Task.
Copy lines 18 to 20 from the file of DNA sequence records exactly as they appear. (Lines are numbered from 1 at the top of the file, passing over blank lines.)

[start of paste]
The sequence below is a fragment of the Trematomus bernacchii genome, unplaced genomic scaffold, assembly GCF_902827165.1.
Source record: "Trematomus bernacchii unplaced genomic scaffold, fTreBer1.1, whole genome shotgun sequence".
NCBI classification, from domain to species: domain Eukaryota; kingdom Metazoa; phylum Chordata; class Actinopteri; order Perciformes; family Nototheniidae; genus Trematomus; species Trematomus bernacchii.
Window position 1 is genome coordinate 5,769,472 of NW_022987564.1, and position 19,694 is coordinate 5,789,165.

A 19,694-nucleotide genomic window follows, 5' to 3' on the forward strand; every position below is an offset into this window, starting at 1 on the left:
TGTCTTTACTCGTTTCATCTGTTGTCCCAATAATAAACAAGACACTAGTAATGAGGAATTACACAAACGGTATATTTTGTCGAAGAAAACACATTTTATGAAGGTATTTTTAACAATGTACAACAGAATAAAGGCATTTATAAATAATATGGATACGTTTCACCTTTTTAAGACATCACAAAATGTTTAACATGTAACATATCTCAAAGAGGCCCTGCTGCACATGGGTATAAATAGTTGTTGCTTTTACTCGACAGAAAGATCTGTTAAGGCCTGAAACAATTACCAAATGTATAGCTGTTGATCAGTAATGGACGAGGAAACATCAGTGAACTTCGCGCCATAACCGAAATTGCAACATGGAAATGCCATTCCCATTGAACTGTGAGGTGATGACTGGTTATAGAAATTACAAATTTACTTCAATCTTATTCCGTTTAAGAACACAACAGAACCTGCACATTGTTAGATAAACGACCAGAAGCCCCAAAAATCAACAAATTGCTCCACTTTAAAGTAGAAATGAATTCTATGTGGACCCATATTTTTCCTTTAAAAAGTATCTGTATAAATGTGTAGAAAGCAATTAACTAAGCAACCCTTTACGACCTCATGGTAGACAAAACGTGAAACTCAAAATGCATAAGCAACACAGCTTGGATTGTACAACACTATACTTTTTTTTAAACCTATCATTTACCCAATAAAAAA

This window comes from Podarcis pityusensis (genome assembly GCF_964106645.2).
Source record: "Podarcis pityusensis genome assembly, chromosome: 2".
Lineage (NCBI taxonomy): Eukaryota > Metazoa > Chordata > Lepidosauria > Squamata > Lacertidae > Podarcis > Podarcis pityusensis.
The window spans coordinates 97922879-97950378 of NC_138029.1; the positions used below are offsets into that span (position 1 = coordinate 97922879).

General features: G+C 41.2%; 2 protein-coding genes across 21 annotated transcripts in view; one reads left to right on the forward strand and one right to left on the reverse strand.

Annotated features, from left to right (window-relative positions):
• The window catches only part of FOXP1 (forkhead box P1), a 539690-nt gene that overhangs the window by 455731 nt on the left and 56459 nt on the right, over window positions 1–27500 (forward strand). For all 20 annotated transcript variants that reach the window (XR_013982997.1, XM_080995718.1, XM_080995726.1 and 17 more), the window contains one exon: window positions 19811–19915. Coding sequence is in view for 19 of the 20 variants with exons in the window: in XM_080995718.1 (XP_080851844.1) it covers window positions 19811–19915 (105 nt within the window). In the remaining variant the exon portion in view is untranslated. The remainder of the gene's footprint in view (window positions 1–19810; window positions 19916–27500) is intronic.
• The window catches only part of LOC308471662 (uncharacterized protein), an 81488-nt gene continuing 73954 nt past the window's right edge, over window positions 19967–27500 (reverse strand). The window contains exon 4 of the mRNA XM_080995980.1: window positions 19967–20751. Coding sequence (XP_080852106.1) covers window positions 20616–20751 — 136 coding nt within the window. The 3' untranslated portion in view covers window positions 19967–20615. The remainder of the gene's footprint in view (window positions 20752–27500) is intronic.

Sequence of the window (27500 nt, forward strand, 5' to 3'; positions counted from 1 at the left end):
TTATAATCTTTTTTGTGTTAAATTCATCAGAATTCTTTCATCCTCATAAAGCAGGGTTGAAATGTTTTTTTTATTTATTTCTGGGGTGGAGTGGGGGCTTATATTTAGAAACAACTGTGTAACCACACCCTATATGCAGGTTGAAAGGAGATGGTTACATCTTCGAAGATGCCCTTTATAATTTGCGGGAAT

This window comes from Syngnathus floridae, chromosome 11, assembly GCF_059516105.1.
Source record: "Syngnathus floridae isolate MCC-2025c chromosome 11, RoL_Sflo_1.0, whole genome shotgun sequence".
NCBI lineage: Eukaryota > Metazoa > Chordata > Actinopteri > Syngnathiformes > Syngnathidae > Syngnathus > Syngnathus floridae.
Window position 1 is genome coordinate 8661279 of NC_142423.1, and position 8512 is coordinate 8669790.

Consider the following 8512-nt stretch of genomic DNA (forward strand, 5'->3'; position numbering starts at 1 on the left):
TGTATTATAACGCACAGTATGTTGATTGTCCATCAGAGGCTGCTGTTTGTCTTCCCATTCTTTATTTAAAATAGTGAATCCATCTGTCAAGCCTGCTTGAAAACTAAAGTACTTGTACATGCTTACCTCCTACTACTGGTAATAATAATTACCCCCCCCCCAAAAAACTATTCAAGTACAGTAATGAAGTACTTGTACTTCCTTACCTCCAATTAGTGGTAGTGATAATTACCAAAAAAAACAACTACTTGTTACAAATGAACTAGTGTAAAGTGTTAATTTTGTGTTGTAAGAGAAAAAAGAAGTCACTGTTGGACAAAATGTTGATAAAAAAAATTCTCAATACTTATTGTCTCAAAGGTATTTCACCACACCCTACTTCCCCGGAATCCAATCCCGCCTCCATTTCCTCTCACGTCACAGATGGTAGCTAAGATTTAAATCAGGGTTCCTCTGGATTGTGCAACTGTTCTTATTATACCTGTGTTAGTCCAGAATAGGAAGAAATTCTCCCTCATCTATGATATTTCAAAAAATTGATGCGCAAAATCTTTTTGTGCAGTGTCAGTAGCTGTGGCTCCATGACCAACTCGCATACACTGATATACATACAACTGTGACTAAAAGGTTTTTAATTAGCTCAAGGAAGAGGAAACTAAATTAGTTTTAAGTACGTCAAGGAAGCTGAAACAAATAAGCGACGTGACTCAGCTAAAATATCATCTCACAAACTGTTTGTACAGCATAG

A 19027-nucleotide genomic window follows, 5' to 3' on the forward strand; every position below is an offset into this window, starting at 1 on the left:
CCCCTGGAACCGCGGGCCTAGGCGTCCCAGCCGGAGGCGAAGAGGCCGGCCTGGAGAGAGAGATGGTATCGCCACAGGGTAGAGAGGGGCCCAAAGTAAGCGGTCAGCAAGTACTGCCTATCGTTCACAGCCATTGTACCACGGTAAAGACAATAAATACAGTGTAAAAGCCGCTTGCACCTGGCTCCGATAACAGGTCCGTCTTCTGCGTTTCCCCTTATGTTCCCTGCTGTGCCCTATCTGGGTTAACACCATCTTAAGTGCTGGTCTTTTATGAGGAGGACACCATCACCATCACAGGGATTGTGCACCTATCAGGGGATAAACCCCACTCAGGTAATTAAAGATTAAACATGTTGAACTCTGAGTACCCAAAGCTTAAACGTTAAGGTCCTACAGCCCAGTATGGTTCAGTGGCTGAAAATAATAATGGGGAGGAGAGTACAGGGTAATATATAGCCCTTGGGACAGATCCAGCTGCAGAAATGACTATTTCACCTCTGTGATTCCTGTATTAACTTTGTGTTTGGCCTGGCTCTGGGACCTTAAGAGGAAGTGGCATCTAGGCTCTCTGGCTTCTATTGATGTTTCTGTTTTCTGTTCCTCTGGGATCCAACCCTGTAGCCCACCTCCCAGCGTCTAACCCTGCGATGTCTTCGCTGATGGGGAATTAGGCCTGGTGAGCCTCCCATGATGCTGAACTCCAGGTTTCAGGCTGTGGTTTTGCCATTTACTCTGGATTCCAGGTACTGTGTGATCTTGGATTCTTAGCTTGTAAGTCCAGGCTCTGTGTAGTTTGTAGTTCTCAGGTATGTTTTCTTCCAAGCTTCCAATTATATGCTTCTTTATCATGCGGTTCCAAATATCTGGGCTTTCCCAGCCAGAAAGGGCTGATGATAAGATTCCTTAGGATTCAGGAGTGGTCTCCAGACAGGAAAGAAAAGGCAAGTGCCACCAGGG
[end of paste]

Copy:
Source record: "Syngnathus floridae isolate MCC-2025c chromosome 11, RoL_Sflo_1.0, whole genome shotgun sequence".
NCBI lineage: Eukaryota > Metazoa > Chordata > Actinopteri > Syngnathiformes > Syngnathidae > Syngnathus > Syngnathus floridae.
Window position 1 is genome coordinate 8661279 of NC_142423.1, and position 8512 is coordinate 8669790.